If you are seeking to change a person’s name only, without affecting the birth certificate, you proceed under MCA 93-17-1(1). Most often, this type name change is in the context or wake of a divorce action, where the woman wants her surname restored to her former name. That is an ex parte matter, since there is no other interested party. Except, however, in the context of the divorce, in which the estranged spouse may object. I represented a woman in an ID divorce once, and her husband adamantly and quixotically refused to agree to any provision in the PSA allowing her to change her name. I advised her to agree, and threw in a separate name-change action after the divorce was final.
Divorces are not the only reason for a name change. Some people simply don’t like their given name, or want to honor someone. I signed a judgment not long ago for a young man who wanted to change his surname to that of his step-father, who had raised him and was the only father he had ever known. If you are changing the name of a child, both parents must join.
In neither of the above scenarios does the birth certificate change. In order to change the birth certificate, more is required.
If you wish to change any birth fact on the birth certificate, then you proceed under MCA 41-57-23, which requires that you make the State Registrar of Vital Records a party. Typically, lawyers simply mail a copy of the complaint to the State Board of Health with a request for a response, and the agency will file an answer, most often either admitting the relief sought or leaving it up to the court. If you fail to make the agency a party, the judge will send you back to the drawing board.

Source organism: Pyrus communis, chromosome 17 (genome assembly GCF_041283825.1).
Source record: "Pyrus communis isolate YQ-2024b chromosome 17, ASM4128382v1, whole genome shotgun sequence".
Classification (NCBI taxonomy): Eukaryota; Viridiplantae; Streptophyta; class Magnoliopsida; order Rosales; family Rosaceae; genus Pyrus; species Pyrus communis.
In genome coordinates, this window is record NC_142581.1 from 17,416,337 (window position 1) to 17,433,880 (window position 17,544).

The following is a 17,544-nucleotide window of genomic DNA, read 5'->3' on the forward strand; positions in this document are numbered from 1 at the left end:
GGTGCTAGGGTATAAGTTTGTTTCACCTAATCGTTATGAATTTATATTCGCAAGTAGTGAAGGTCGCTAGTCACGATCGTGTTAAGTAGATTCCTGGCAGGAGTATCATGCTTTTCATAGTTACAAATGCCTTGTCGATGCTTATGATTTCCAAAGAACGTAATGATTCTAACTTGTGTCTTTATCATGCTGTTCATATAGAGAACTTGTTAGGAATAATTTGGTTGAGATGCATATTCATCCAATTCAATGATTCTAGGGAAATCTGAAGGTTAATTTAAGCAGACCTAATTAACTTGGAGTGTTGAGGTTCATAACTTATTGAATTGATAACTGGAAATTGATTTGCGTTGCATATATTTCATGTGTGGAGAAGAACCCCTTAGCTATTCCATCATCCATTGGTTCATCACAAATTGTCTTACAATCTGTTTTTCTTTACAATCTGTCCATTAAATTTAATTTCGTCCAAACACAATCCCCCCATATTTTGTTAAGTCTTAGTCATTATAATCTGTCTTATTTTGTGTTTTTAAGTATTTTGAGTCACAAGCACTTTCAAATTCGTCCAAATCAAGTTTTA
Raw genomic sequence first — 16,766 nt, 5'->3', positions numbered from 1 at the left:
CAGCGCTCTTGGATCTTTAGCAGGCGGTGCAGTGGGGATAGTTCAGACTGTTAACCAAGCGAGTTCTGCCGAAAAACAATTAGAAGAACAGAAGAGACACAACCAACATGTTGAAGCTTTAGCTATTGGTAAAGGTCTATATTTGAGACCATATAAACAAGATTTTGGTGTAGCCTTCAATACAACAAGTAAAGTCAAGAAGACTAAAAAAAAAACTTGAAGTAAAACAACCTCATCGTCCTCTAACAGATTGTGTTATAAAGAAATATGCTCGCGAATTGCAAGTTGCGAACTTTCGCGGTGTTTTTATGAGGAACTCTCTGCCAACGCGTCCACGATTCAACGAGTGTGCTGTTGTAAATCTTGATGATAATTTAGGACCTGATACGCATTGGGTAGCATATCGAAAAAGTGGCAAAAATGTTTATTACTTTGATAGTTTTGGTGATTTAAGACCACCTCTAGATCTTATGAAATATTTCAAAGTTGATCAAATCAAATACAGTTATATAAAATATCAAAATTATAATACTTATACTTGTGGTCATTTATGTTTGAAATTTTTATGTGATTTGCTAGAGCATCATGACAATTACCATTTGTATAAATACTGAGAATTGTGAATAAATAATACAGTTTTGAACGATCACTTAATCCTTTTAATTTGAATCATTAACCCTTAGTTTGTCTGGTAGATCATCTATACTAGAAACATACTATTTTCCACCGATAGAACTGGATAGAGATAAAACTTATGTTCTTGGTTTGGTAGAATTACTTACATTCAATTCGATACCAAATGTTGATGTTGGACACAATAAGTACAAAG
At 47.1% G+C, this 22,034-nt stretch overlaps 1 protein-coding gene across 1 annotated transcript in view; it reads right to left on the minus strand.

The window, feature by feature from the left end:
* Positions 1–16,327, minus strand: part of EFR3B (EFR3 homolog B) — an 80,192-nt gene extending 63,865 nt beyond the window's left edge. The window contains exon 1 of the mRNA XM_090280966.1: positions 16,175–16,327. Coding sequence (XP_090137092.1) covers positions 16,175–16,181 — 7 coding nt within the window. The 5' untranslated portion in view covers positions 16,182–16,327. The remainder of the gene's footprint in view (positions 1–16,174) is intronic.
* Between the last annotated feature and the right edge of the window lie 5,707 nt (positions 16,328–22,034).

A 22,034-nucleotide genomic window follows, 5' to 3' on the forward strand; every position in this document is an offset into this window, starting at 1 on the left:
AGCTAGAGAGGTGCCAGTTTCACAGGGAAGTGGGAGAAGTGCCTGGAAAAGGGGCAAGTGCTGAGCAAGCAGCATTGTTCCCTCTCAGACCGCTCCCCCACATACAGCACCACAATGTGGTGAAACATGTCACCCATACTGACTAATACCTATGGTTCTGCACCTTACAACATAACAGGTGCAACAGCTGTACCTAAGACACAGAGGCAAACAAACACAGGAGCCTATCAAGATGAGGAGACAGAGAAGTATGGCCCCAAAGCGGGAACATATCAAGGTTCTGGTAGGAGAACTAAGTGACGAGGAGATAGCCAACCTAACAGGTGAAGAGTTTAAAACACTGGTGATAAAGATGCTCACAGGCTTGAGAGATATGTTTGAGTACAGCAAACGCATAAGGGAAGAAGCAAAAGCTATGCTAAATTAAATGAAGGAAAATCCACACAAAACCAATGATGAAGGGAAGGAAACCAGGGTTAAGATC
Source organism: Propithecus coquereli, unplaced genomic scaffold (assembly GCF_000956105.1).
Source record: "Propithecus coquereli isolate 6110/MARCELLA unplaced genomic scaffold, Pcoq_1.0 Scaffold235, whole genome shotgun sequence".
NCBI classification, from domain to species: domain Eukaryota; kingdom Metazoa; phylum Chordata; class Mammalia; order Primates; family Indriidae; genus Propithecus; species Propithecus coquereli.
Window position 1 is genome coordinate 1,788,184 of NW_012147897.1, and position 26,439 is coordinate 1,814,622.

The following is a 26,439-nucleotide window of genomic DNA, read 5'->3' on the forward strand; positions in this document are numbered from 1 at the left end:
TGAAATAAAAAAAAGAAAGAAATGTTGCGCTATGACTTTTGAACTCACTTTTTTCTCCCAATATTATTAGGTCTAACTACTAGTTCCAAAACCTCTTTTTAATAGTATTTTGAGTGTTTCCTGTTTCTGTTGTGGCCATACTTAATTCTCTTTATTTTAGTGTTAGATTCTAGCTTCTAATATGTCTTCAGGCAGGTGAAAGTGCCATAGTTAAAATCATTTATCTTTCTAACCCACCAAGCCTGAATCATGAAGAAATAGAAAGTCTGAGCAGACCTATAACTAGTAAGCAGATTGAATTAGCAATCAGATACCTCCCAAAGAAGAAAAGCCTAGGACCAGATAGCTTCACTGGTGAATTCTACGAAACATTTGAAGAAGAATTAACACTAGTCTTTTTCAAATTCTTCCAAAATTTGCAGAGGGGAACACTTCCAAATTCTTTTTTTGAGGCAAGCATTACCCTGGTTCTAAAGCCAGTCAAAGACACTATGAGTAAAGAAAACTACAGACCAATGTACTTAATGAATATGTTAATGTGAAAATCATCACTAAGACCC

Keep in mind that changing birth facts requires some proof, more than mere assertions. If you are trying to correct an incorrect name on the birth certificate, produce driver’s license, Social Security card, school records, and affidavits showing the correct information. If you are trying to correct a birth date, baptismal records, affidavits, school records, and the like will support your claim.
Another kind of birth certificate change is set out in MCA 93-17-1(2), which allows the court to “legitimize” a child when the natural father marries the natural mother. Again, you must make the State Registrar of Vital Records a party.
Name changes are fairly simple. Just keep in mind that if it’s for an adult, it’s ex parte. If it’s for a child, the parents must be joined. If it effects a change in a birth certificate, the state must be made a party. It’s embarrassing and costly to drive two counties over only to have a judge say, “Sorry, you have to make the parents or the State Department of Health a party.”
January 29, 2013 § 1 Comment
The COA’s decision in Powell v. Crawley, handed down January 22, 2013, presents an opportunity to remind you of several aspects of name changes about which you need to be aware.
Christina Crawley gave birth to a baby daughter on January 29, 2010. The following day, Chase Powell, who was not married to Christina, signed two forms provided by the Mississippi Department of Health. The first form was an acknowledgment of paternity. The second was a “Name of Child Verification Form,” which included the following language:
By my signature[,] I verify and agree that the [c]hild’s name as it appears in Item 1 of the birth certificate and Item 1 of [the verification form] is the name to be given to the child by the mother and I, and the name is spelled in accordance with our wishes.
The verification form also included the following statement: